Much of the tech sector is about contributing to a team. UX Design is no different.
A great UX Designer has a specific skill set that makes them valuable to a team of people, either creating a website or a product. Those who want to excel beyond being "competent" or "good" at the craft should hone these skills. User experience design goes beyond visual and usability functions—it involves technical skills and soft skills too.
UX Design is a shortened term for user experience design. UX Designers help to create products and websites that are accessible and friendly to new and experienced users.
Great user experience design makes a product or website accessible to the person who needs to use it.
Without the critical choices made to help the tool's user in the design phase, a product or website's functionality is clunky and convoluted. The customer or client will have trouble using the tool for its intended purpose. Or, they will have difficulty navigating and getting the information they need from the website.
Excellent UX Design makes processes, function, and control of a tool both easy and understandable. Using a product or navigating a website created for a great user experience feels natural and easily comprehendible even if the user is learning how to do something for the first time. Well crafted user experience invites the user back to use the tool again and again.
Skills for great UX designers involve both technical and soft skills. While it may seem like there are too many to master, there are a handful of skills that will make a critical difference both for the tool and for the users. These skills separate the "good" from the "great."
At the core of great UX design is empathy for the user. Designers need to continually put themselves in the shoes of the person who will use or get information from what they are designing. This is how they gain insight as to how the tool will feel natural.
Empathy also extends to people who are creating the product or website alongside the designer. This is a crucial skill for any team. For the UX designer, empathy comes in giving and taking feedback and working with teammate needs.
Product and the website design are team sports. UX designers create great products and work well with the people they make them with. That means they can present and talk about their ideas and listen to others about theirs.
The UX designer contributes a lot to how and if the product or website works. They need the ability to give their teammates their input, so the product is usable in the end.
Testing is one crucial habit that UX designers must form. Testing takes the form of testing one's design and having colleagues test the design. Constant testing of different product features and tools helps to ensure that the product functions correctly.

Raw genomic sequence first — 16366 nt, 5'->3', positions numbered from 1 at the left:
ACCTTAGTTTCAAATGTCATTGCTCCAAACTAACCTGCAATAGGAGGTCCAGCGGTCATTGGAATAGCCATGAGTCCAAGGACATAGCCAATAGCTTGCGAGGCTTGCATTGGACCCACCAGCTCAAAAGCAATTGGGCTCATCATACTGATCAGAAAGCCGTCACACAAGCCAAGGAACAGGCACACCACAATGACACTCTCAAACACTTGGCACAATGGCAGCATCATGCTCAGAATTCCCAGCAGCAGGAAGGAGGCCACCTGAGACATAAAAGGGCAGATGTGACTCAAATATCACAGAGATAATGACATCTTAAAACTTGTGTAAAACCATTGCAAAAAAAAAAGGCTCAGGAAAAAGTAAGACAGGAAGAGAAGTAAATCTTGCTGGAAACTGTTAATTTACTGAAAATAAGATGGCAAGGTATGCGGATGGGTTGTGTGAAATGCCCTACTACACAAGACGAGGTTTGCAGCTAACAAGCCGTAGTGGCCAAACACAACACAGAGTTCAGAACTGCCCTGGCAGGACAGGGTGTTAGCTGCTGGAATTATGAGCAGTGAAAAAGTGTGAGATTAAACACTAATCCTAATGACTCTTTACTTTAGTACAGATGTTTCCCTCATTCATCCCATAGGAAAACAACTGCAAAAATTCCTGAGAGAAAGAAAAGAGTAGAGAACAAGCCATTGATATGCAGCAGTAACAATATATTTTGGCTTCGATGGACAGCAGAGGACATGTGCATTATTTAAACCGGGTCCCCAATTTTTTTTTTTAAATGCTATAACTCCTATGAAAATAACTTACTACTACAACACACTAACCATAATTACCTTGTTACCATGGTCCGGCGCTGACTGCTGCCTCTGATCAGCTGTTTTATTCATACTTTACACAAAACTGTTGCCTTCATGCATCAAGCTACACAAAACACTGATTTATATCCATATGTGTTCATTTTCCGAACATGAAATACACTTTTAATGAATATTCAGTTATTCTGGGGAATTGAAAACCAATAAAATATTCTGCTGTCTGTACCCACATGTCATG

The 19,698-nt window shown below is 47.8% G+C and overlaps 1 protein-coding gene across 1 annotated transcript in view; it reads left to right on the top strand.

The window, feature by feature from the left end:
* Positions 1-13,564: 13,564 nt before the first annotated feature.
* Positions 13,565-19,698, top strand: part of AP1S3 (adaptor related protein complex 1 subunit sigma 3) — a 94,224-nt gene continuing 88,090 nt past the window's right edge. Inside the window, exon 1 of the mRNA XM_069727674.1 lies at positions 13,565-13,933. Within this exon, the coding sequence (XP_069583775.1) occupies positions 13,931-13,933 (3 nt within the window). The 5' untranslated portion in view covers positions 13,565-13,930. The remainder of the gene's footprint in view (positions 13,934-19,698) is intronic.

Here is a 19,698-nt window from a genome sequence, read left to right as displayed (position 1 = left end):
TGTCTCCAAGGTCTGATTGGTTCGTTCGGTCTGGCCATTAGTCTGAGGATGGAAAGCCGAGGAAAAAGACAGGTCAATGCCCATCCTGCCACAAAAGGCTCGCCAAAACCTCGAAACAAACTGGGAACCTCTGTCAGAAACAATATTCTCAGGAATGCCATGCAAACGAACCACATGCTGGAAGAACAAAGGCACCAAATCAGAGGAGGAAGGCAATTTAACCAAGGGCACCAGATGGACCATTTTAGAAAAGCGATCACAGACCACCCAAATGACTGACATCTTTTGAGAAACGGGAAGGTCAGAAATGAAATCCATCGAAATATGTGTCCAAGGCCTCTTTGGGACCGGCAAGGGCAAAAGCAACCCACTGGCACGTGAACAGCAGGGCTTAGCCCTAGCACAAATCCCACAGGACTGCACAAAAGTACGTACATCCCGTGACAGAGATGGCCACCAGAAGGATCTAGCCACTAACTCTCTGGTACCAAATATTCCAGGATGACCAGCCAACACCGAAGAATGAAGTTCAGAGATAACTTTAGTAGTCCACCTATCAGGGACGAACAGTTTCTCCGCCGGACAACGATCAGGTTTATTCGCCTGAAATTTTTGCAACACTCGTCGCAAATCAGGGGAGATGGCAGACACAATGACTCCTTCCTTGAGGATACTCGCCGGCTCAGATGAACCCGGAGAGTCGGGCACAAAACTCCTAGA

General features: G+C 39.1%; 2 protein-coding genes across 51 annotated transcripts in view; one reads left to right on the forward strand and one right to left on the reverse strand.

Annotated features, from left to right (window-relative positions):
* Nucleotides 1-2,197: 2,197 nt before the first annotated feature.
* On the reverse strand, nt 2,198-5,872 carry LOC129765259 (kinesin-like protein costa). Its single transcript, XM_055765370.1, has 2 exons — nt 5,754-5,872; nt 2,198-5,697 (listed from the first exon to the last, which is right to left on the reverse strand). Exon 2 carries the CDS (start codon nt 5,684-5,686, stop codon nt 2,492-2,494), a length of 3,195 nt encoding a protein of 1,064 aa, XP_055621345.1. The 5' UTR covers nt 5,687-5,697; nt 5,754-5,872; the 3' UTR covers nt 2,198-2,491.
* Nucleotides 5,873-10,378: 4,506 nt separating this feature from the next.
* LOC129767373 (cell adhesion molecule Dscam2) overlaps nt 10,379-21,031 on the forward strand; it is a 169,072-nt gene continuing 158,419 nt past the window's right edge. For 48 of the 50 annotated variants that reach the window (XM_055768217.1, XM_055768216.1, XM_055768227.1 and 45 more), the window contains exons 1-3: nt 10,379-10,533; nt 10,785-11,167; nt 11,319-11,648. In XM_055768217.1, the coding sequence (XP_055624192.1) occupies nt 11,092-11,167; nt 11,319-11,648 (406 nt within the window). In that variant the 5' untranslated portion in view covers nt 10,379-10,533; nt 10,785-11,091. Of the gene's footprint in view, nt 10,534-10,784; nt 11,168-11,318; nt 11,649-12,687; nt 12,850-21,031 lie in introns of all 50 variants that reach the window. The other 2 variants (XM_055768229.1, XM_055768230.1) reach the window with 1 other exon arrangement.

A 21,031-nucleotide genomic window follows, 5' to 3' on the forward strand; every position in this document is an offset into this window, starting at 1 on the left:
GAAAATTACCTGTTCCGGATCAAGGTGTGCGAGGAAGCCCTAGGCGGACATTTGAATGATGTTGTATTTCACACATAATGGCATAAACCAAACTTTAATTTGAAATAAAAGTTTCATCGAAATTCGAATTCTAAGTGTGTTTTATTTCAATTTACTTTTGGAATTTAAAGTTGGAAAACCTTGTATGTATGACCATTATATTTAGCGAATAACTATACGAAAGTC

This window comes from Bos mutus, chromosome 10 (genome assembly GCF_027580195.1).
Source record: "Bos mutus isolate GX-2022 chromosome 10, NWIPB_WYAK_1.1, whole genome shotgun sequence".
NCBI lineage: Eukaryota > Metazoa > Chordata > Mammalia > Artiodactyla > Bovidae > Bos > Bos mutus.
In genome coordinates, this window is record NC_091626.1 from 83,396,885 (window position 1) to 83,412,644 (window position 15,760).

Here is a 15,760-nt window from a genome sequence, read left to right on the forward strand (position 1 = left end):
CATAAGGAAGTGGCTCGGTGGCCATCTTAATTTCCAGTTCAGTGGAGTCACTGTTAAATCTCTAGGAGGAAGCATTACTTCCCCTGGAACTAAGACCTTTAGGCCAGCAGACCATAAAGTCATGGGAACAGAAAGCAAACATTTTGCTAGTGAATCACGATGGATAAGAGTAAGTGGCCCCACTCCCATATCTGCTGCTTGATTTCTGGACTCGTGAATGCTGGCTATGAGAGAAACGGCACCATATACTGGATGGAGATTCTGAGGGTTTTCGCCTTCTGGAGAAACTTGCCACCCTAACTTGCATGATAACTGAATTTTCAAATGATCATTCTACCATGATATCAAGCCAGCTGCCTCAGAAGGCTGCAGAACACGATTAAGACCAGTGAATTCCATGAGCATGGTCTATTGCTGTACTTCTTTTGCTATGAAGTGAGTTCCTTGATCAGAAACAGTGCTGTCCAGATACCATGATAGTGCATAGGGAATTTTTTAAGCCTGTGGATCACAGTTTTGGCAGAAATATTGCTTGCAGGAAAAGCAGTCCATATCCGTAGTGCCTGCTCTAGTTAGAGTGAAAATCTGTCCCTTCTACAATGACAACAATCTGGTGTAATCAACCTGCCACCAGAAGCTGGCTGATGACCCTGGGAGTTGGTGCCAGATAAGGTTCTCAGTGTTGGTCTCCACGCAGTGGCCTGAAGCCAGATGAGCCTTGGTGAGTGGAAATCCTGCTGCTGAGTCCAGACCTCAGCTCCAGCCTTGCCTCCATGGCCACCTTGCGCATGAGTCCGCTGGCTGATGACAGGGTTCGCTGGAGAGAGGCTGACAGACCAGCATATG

These tests will tell the designer about what needs to be improved for the product. Without constant checking, designers cannot be confident that their website or tool will work the way they intended.
Great UX Designers use user research to gather data on the users they are designing for. As a part of empathy for UX Designers, user research minimises the risk in design choices because designers can determine which features users like and which ones they don't like. Gathering this information is a crucial step to creating a tool that users feel comfortable with.
The best UX Designers have a broad understanding of information architecture. Information architecture provides focus, structure, and the identification of the content. The user will use this architecture to understand the information given to them.
Design that uses information architecture successfully will tell the user how to use the tool to achieve their goal. The user can identify how each of the pieces and features fit and works together.
If information architecture allows the user to understand the information presented to them, interaction design is how easily the user can utilise it to get the job done. UX designers need to create interactions that lead to the results that users want.
Interaction design has to do with the behaviour of the product. Great UX Design involves using the product's behaviour to make human interaction meaningful and desirable. This design answers the questions: is the product easy to use? Is it easy to learn? Can my users accomplish their goals with this product, and do they know how?
Interface prototyping is when a UX Designer creates an initial concept that colleagues test and give feedback about.
The prototype is like the first draft of a final essay. It contains ideas in their rawest functional form so that others can see how and if they work. Essentially, UX Designers submit these prototypes to the criticism of test-users who will tell them about how the concept needs to change before it is ready for the final design.
The last skill great UX Designers need is technical writing. Within the website or the product, a designer will need to guide the user to work in as few words as possible.
Technical writing has to do with the outlining of procedures and functions. This writing informs the reader about what to do next and when but with the fewest possible words. Within a product or website, long explanations and descriptions will confuse the user. The ability to use clear technical writing will enhance the user experience.
Great products and websites come from great UX designers. You can learn the skills of a great UX Designer and more with the design courses on Knoma. Users on Knoma enjoy zero interest and free finance solutions for courses in UX design. Whether reskilling or upskilling, use this class to develop yourself in the tech world by becoming a critical asset to a team.